His way led straight back across the ridge to the spring and thence down to the shelter on the north shore. He made the best speed he was able through the woods until he reached the height of land near the middle of the island. He had crashed along caring only to reach the sheep-pen and home, but as he stood for a moment to get his breath and his bearings, the westerly breeze brought him a sound of voices on the ridge close by. He prayed fervently that the wind which had warned him had served also to carry away the sound of his progress. Cowering against a tree, he stood perfectly still while the voices--there seemed to be two--came nearer and nearer. One was a very deep, rough bass that laughed hoarsely between speeches. The other voice was of a totally different sort, with a cool, even tone, and a rather precise way of clipping the words.

"See here, David," Jeremy understood the latter to say, "It's for you to remember those bearings, not me. You're the sailor here. Give them again now!"

"Huh!" grunted Big Voice, "two hunder' an' ten north to a sharp rock; three-score an' five northeast by east to an oak tree in a gully; two an' thirty north to a fir tree blazed on the south; five north an' there you are!" He ended in a chuckle as if pleased by the accuracy of his figures.

"Ay, well enough," the other responded, "but it must be wrong, for here's the blazed tree and no spring by it."

Close below, Jeremy saw their lantern flash and a moment later the two men were in full view striding among the trees. As he had almost expected from their voices, one was a tremendous, bearded fellow in sea-boots and jerkin and with a villainous turban over one eye, while his companion was a lean, smooth-shaven man, dressed in a fine buff coat, well-fitting breeches and hose, and shoes with gleaming buckles.

They must have passed within ten feet of the terrified Jeremy while the tossing lantern, swung from the hairy fist of the man called David, shone all too distinctly upon the boy's huddled shape. When they were gone by he allowed himself a sigh of relief, and shifted his weight from one foot to the other. A twig broke loudly and both men stopped and listened. "'Twas nought!" growled David. The other man paid no attention to him other than to say, "Hold you the lantern here!" and advanced straight toward Jeremy's tree. The boy froze against it, immovable, but it was of no avail.

"Aha," said the lean man, quietly, and gripped the lad's arm with his hand. As he dragged him into the light, his companion came up, staring with astonishment. A moment he was speechless, then began ripping out oath after oath under his breath. "How," he asked at length, "did the blarsted whelp come here?" The smaller man, who had been looking keenly into Jeremy's face, suddenly addressed him: "Here you, speak up! Do you live here?" he cried. "Ay," said the boy, beginning to get a grip on his thoughts.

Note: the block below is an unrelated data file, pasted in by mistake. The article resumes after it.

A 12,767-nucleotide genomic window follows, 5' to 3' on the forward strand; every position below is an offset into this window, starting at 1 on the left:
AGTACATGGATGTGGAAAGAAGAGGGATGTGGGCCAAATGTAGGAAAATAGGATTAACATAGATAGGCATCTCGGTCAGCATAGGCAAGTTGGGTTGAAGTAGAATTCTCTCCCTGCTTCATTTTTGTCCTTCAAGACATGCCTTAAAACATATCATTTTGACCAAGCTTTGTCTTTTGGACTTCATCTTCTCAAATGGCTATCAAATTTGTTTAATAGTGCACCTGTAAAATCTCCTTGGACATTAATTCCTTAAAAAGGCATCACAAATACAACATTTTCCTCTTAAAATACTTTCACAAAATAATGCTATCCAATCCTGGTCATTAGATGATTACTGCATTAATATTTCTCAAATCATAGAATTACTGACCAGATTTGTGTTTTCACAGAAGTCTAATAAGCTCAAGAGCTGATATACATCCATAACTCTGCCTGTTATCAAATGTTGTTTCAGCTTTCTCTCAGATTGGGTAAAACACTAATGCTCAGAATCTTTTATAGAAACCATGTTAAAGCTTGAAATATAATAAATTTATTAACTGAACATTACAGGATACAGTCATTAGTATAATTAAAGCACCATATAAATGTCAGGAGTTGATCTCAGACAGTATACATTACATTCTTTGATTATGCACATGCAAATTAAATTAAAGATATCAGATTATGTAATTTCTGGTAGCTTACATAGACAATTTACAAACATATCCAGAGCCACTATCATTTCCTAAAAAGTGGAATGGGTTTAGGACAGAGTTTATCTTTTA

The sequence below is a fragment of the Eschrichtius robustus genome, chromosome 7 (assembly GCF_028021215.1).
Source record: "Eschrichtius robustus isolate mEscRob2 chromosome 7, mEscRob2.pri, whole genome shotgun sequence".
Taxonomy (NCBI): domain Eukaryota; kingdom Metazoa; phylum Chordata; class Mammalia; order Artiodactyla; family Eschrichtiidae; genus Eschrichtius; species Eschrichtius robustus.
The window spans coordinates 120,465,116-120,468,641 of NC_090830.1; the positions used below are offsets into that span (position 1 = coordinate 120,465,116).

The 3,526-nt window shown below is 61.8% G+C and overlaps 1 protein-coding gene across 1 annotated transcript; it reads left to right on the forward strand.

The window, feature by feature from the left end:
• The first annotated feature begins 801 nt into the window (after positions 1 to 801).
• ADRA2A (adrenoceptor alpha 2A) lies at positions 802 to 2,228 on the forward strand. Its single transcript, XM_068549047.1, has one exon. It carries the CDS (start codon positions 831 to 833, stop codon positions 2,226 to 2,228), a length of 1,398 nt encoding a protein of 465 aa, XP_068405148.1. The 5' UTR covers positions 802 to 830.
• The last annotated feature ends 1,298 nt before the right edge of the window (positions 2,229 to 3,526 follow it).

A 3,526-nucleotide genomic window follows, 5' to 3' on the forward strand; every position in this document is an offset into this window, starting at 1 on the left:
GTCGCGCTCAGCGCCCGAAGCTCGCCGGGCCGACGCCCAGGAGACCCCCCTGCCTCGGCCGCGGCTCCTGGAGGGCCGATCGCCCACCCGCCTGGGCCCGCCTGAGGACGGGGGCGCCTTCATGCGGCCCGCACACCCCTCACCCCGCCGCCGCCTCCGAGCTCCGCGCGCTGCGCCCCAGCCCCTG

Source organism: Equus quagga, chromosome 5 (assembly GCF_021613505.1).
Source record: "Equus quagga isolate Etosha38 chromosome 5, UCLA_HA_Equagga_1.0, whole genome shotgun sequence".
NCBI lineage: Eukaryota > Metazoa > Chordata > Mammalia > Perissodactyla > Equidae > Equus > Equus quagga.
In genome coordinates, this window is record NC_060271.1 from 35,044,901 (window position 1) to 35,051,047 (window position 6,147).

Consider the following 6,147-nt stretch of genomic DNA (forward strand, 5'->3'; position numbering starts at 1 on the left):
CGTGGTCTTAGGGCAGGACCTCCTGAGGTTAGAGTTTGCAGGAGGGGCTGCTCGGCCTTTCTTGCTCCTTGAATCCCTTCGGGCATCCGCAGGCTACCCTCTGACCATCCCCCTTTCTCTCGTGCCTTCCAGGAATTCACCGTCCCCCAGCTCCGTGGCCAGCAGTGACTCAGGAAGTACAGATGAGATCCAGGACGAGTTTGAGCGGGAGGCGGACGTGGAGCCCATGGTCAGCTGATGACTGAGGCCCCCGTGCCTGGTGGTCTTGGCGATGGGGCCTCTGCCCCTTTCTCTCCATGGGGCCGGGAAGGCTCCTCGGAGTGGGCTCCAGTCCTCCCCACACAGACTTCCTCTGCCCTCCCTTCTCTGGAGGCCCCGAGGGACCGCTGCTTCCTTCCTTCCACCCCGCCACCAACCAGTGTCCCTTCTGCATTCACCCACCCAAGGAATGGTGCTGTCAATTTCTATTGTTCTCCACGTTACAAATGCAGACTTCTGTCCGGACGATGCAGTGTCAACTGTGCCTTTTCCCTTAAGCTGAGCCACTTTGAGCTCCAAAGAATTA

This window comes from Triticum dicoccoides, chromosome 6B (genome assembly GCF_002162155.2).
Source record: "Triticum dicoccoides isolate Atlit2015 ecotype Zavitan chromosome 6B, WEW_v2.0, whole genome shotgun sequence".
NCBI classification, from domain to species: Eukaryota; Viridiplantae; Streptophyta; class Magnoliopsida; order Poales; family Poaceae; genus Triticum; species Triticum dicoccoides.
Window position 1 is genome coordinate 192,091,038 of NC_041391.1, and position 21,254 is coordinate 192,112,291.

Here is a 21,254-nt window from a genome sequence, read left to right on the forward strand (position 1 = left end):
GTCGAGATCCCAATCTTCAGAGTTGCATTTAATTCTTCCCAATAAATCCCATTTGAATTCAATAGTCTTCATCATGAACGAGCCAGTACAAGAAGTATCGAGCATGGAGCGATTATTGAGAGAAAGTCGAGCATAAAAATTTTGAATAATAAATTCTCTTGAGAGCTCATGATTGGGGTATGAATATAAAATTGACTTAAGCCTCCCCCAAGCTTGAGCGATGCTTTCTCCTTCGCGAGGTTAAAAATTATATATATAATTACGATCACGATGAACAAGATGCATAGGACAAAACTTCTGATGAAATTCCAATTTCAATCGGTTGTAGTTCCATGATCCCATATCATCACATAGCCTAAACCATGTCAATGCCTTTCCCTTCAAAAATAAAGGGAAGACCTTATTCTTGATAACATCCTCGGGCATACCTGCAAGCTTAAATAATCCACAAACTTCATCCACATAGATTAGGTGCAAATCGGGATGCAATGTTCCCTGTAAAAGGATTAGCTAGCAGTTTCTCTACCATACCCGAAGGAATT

"How long has there been a settlement here? There was none last Autumn," continued the well-dressed man. Jeremy had recovered his wits and reasoned quickly. He had little chance of escape for the present, while he must at all costs keep the sheep safe. So he lied manfully, praying the while to be forgiven.

"'Tis a new colony," he mumbled, "a great new colony from Boston town. There be three ships of forty guns each in the north harbor, and they be watching for pirates in these parts," he finished.

"Boy!" growled the bearded man, seizing Jeremy's wrist and twisting it horribly. "Boy! Are you telling the truth?" With face white and set and knees trembling from the pain, the lad nodded and kept his voice steady as he groaned an "Ay!"

The two men looked at each other, scowling. The giant broke silence. "We'd best haul out now, Cap'n," he said.

"And so I believe," the other replied, "But the water-casks are empty. Here!" as he turned to Jeremy, "show us the spring." It was not far away and the boy found it without trouble.

"Now, Dave Herriot," said the Captain, "stay you here with the light, that we may return hither the easier. Boy, come with me. Make no fuss, either, or 'twill be the worse for you." And so saying he walked quickly back toward the southern shore, holding the stumbling Jeremy's wrist in a grip of iron.

Crashing down the hill through the brush, the lad had scant time or will for observing things about him, but as they crossed a gully he saw, or fancied he saw, on the knee-shaped crag above, the slouched figure of a buccaneer silhouetted against the sky. It was not the bearded giant called Herriot, but another, Jeremy was sure. He had no time for conjectures, for they plunged into the thicket and birch limbs whipped him across the face.